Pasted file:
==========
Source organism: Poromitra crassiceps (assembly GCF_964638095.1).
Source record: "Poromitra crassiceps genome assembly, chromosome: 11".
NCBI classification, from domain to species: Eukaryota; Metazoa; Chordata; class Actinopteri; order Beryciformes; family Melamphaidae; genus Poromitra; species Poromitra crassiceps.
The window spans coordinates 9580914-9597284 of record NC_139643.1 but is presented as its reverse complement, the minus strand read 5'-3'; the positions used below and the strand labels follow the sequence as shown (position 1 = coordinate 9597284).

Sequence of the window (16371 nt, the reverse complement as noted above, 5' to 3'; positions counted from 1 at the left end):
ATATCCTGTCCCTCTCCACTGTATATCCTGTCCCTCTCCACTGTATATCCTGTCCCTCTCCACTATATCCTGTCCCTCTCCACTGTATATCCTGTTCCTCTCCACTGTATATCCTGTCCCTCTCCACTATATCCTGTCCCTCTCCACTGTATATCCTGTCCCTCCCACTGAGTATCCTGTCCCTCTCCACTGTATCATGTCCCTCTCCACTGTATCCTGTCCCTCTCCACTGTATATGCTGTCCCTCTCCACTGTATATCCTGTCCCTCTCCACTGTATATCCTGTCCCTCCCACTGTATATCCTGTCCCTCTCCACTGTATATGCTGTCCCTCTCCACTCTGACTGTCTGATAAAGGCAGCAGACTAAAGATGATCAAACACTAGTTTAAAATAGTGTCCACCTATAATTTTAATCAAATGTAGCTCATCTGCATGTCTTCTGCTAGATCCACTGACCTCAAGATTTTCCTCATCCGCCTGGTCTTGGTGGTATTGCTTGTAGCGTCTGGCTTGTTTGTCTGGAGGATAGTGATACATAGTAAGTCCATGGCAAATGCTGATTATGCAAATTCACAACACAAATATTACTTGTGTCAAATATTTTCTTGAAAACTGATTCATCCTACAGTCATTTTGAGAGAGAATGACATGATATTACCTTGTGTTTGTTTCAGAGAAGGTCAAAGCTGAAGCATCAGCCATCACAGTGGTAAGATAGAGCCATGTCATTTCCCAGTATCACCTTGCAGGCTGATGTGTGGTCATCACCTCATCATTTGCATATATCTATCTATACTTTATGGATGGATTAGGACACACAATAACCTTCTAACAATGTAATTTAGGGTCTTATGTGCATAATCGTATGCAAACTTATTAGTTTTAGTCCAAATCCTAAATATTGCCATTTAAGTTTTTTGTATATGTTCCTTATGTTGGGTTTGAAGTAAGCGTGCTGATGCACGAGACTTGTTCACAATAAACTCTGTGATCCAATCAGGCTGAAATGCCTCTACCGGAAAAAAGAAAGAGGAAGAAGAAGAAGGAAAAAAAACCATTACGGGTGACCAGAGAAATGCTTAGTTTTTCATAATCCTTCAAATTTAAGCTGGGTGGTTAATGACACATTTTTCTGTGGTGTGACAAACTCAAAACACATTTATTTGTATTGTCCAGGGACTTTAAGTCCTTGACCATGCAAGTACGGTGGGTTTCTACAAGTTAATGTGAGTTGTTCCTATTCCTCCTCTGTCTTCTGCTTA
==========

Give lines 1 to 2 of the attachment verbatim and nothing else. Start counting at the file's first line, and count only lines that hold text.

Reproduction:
Source organism: Poromitra crassiceps (assembly GCF_964638095.1).
Source record: "Poromitra crassiceps genome assembly, chromosome: 11".